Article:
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iucpa you live in a great spot for a beginner. lake jordan has plenty of access areas and places close to roads where bank bound anglers can dunk some bait. the big thing is keep it simple, like ncangler said, crickets and redworms on a small zebco outfit will keep your six year old in bream (and everything else) for hours. I do know that there are several state and city parks in that area have easy access, the best place to find them are on the ncwrc website, it will give you access areas. to find some of the state and city parks go to the nc division of natural resources website. i noticed when i fish near the raleigh area you can drive easily to all three of the major lakes in a short period of time, tap some of the bait shops for info, they want you to keep coming back. if you or the kid is squeamish about impaling worms or crickets, try some of the berkley power baits or power nuggets for panfish, you can find them in the fishing section of wal mart. they are a simple mess-free bait. another thing i've learned is that when the fish quit biting, its time to look for frogs or skip rocks. with short attention spans, its not hard to quickly lose intrest in a bobber thats not moving. ( i learned that floating for muskies in a john boat is NOT the place for a bored 7 year old.):eek:
 

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Like ncangler said use small hooks. A #6 or #8 should catch most panfish easy. I fish at piers alot when I dont feel like dealing with the boat. The biggest mistake I see new anglers and kids do is use huge hooks that only select fish could bite. The old timers on the pier have a saying " You can catch a big fish on a small hook but no small fish on a big hook." Its better for kids to be catching something than nothing they get board easy. Good luck, break a lip!
 

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I want to say that you are doingone of the finest and best things for him. I was started in diapers. More Dads should be like you! The advice above is great. Don't be afraid to knock on the door of a farmhouse and tell them who you are and that you are interested in catch and release. Many folks will say "go ahead just close the gate when you leave." Take some cold drinks, snacks, and insect repellant. A small backpack will suffice for your stuff. Keep the worms in the cooler or they will melt. Eastern NC ponds hold alot of hungry bream this time of year. Learn to tie and over time, teach him to tie a fishing knot. The half clinch has worked well for me for 41 years. I am very excited for both of you! Have fun!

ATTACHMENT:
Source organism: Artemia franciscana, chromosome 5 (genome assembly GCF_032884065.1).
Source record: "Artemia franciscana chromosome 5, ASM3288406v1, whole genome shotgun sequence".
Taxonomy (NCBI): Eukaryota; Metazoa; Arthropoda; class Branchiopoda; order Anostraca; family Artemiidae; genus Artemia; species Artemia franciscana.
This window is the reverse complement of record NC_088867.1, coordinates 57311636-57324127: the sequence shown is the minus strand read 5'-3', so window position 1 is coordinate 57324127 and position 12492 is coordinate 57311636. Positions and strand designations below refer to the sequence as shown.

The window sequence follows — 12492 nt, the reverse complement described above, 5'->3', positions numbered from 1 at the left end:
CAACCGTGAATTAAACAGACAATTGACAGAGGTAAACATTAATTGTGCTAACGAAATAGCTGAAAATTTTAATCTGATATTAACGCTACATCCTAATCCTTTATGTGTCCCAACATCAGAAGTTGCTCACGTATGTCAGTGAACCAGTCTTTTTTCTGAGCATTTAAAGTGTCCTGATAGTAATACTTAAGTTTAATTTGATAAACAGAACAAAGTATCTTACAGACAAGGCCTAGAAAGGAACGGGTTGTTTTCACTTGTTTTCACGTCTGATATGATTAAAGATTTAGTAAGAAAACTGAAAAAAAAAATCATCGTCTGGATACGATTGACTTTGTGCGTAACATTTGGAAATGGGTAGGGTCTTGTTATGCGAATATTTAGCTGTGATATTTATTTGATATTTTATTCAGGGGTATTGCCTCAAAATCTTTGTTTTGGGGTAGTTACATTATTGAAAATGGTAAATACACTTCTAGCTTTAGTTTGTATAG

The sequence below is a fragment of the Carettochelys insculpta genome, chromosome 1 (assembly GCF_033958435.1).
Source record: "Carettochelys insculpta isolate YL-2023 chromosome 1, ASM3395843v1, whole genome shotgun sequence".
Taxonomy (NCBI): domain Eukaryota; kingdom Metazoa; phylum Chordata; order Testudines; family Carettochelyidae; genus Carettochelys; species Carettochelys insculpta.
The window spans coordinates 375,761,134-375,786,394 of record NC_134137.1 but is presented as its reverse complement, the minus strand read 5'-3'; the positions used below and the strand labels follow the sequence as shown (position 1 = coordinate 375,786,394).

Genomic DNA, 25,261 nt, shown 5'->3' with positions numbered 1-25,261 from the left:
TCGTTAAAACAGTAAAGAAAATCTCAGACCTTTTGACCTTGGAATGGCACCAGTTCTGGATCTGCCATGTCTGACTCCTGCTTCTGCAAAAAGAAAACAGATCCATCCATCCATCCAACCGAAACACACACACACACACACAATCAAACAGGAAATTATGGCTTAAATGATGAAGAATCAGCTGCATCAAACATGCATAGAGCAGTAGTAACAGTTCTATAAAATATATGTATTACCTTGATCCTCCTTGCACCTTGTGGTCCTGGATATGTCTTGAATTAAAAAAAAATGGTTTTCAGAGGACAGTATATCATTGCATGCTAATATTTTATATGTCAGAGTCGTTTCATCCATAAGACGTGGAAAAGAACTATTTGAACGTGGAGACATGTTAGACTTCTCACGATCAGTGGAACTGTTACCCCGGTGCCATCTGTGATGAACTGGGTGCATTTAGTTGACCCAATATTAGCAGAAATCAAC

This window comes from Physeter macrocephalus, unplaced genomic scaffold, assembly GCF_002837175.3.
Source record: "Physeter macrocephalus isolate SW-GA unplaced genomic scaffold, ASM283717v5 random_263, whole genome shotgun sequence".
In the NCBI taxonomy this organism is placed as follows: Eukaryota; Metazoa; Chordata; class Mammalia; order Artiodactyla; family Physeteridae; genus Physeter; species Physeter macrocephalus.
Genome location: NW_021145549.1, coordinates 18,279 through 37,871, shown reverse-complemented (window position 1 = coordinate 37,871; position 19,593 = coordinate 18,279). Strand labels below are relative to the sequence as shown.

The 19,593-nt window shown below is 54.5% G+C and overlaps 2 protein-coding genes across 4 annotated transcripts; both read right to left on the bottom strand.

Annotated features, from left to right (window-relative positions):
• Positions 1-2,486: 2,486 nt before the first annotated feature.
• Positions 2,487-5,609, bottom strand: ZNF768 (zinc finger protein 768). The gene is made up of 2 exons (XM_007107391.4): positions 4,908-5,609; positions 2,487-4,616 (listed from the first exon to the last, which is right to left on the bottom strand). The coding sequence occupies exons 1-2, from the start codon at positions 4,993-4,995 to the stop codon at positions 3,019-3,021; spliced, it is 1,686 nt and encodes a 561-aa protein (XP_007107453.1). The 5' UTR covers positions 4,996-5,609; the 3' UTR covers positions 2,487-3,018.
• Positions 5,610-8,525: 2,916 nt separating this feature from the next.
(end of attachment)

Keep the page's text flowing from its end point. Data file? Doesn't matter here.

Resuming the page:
Andy
 

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I dont' think I can say anythign more than what these guys have already said. First off, thanks for getting your son into fishing. Its the best thing my father ever did for me. "Give a man a fish, he'll eat for a day. Teach a man to fish and he'll eat for a life time"

some tips for ya.. #6 or #8 hooks will do it. To tie the clench knot. Run the line through the eye of the hook. bring it back up and wrap around the main line about 7 or 8 times. Now, take the tag line ( the one you used to wrap around the main line) and stick it back through the lil loop in the line just above the eye of the hook. Then hold the tag line, wet the wraps with some water and pull the main line tight.